Could it be that microglia build plaques rather than bust them? In the April 15 Nature Immunology, researchers led by Greg Lemke at the Salk Institute for Biological Studies, La Jolla, California, add to the evidence for this idea. In a mouse model of amyloidosis, the researchers hobbled microglial phagocytosis by deleting the two primary receptors for this process, Axl and Mer. Surprisingly, fewer dense-core plaques formed. Instead, the Aβ accumulated in wispy cotton-wool plaques and around blood vessels. The data imply that microglia normally act like trash compactors, taking up amyloid and condensing it inside lysosomes before re-depositing it in an inert form. “We conclude that dense-core plaques don’t form spontaneously; they’re constructed by microglia,” Lemke told Alzforum. He believes this may be a mechanism the brain uses to limit the damage from Aβ by confining it.
- When microglia cannot phagocytose, fewer dense plaques form in mice.
- Instead, amyloid accumulates in wispy deposits and lines blood vessels.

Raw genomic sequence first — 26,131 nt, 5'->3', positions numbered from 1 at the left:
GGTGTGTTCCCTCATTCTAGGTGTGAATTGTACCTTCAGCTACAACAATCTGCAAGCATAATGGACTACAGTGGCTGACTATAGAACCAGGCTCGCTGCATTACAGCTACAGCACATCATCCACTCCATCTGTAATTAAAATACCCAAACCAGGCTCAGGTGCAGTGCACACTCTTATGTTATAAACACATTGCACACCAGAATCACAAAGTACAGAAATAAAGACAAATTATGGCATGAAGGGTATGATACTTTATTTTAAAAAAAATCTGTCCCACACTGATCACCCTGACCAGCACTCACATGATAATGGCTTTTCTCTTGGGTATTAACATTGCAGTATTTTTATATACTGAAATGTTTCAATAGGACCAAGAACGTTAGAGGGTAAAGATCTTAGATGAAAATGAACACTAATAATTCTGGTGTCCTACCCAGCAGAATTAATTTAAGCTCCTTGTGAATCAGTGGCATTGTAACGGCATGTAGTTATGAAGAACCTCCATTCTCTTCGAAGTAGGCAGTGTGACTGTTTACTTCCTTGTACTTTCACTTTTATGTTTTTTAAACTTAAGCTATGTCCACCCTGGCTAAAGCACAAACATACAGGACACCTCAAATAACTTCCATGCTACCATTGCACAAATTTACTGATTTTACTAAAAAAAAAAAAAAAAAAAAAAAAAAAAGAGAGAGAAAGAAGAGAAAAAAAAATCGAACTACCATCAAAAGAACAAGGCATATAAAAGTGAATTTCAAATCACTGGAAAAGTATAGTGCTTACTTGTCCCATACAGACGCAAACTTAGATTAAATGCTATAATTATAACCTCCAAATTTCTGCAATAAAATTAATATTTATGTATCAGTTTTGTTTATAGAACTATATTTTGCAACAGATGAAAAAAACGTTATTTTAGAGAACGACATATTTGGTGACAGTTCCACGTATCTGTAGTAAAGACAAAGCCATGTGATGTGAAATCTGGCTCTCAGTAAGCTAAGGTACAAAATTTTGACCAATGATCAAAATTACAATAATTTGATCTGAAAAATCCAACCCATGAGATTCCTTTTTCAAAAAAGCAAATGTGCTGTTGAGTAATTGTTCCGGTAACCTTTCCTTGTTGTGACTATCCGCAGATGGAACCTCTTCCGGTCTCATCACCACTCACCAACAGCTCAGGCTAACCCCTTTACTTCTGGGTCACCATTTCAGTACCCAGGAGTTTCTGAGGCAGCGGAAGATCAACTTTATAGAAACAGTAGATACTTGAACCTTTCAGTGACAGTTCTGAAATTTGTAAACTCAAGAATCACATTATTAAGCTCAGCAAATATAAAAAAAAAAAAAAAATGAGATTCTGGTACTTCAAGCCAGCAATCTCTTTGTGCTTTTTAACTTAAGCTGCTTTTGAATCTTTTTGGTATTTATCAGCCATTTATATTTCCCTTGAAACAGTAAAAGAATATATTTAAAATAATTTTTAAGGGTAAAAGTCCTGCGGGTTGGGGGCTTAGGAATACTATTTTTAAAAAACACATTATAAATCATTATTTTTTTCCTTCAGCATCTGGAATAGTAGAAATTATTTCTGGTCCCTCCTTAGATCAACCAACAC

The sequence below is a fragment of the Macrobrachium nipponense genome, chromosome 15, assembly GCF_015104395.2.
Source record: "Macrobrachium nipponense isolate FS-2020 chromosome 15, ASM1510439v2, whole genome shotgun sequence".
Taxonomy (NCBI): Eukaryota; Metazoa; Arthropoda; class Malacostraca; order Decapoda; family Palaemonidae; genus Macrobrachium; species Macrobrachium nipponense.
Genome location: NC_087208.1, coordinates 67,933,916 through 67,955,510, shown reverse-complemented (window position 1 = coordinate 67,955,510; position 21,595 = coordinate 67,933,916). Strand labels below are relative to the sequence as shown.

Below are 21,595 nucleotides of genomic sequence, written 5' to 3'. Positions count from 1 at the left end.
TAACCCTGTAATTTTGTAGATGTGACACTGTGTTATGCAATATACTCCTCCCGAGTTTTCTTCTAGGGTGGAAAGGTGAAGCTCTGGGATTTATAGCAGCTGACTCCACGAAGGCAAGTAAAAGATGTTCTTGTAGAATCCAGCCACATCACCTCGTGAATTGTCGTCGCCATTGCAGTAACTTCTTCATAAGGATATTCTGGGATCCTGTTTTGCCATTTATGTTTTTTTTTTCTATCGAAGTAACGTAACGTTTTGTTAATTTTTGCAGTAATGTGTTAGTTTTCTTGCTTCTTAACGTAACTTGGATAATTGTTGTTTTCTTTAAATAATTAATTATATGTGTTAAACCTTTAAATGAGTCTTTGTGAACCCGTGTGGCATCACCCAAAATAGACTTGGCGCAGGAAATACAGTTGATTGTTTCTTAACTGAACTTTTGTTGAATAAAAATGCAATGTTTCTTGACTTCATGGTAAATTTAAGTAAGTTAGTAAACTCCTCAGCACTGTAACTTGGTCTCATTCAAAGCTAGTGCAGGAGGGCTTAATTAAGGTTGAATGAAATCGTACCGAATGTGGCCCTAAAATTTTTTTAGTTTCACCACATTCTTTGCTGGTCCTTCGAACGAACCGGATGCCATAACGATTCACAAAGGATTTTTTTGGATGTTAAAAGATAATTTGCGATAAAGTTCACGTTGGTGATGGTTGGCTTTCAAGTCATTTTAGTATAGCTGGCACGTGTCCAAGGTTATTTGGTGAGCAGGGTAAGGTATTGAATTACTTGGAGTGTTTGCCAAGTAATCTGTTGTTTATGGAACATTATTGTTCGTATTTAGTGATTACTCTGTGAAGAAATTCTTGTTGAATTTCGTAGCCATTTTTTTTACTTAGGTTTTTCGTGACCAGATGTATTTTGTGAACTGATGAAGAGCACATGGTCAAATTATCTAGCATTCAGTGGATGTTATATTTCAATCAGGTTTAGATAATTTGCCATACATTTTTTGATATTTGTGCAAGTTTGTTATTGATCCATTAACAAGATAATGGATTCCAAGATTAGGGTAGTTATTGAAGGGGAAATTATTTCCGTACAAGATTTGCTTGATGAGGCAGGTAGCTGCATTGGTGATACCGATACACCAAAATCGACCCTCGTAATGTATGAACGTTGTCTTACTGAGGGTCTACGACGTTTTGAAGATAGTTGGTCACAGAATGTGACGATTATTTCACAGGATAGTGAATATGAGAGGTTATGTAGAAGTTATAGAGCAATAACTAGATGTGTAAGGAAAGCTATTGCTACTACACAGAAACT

- Microglia may help contain amyloid by sequestering it into dense-core plaques.
The findings generated enthusiasm. “This is a landmark study,” Wei Cao, Manasee Gedam, and Hui Zheng at Baylor College of Medicine, Houston, wrote to Alzforum (full comment below). “The model the authors put forward is provocative, and it challenges our current understanding of microglia and plaque interaction.”
“The caliber of the work is terrific,” wrote Gary Landreth at Indiana University School of Medicine in Indianapolis (comment below). Henrik Zetterberg at the University of Gothenburg, Sweden, called the implications profound. “It’s an extremely exciting story, and really unexpected. It revises the amyloid cascade hypothesis, because it looks like microglia are the catalyst,” Zetterberg told Alzforum.